NEW YORK (Reuters) - A U.S. appeals court refused on Monday to reconsider its decision to overturn a $1.27 billion (1 billion pounds) penalty against Bank of America Corp (BAC.N) and a jury verdict finding it liable for mortgage fraud leading up to the 2008 financial crisis.
The 2nd U.S. Circuit Court of Appeals in New York rejected a petition by Manhattan U.S. Attorney Preet Bharara’s office to have a three-judge panel rehear the case and give the government at least an opportunity to seek a new trial.
Bharara’s office had argued that the ruling in May “overlooked a wealth of evidence” establishing the fraud perpetrated through a mortgage programme called “Hustle” run by Countrywide Financial Corp, which Bank of America acquired in 2008.
The appellate court gave no reason for its decision to reject the petition to rehear the case, which was contained in a one-page order.
A spokesman for Bharara declined comment. Bank of America also declined to comment. Marc Mukasey, a lawyer for Rebecca Mairone, a former midlevel Countrywide executive who was also found liable at trial, said he was pleased with the result.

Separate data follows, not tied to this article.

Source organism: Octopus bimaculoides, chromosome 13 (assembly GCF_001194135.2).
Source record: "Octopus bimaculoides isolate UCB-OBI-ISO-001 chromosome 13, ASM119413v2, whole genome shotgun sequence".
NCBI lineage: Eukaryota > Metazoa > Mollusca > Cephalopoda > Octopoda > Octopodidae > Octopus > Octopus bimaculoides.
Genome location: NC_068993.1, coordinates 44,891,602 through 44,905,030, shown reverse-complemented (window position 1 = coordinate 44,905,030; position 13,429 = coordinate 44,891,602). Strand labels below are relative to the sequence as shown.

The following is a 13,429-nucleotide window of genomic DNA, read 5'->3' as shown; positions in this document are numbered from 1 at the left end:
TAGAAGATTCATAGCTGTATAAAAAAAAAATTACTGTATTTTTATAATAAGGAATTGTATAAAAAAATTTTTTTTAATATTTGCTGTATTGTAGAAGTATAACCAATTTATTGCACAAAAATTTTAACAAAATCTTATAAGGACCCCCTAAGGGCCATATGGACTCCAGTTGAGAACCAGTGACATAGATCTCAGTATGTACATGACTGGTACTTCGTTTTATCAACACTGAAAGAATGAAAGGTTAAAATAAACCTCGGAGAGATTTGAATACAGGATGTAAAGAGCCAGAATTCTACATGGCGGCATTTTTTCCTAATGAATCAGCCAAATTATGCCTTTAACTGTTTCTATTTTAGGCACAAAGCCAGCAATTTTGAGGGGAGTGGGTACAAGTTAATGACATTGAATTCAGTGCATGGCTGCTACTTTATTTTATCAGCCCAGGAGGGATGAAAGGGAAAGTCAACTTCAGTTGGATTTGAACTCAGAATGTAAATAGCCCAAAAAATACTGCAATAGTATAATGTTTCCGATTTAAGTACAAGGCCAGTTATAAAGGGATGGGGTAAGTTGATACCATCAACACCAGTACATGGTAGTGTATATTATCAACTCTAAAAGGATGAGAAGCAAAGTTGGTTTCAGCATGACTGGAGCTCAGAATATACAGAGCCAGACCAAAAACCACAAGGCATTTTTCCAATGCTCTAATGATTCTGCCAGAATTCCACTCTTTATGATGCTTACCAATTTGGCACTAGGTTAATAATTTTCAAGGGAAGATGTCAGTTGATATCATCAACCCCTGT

The lawsuit was filed in 2012 following a whistleblower’s complaint and remains one of the biggest government enforcement cases to go to trial in connection with the U.S. housing meltdown and financial crisis.
A federal jury in 2013 found Bank of America and Mairone liable for fraudulently selling shoddy loans originated through Countrywide’s “High Speed Swim Lane” programme, also called HSSL or “Hustle.”
The Justice Department said the programme rewarded staff for generating more mortgages and emphasized speed over quality, resulting in mortgage financiers Fannie Mae (FNMA.PK) and Freddie Mac (FMCC.PK) being lied to about the quality of loans they bought.
Fannie Mae and Freddie Mac were seized by the government in September 2008 and remain in conservatorship.
Following the verdict, U.S. District Judge Jed Rakoff in 2014 imposed a $1.27 billion penalty on Bank of America and ordered Mairone to pay $1 million.
But the 2nd Circuit ruled in May that the evidence at most showed that Countrywide breached contracts to sell Fannie Mae and Freddie Mac investment-quality loans, and that there was no proof it intended any deception.
The case is U.S. v. Countrywide Home Loans Inc et at, 2nd U.S. Circuit Court of Appeals, No. 15-496.
Reporting by Nate Raymond in New York; Editing by Peter Cooney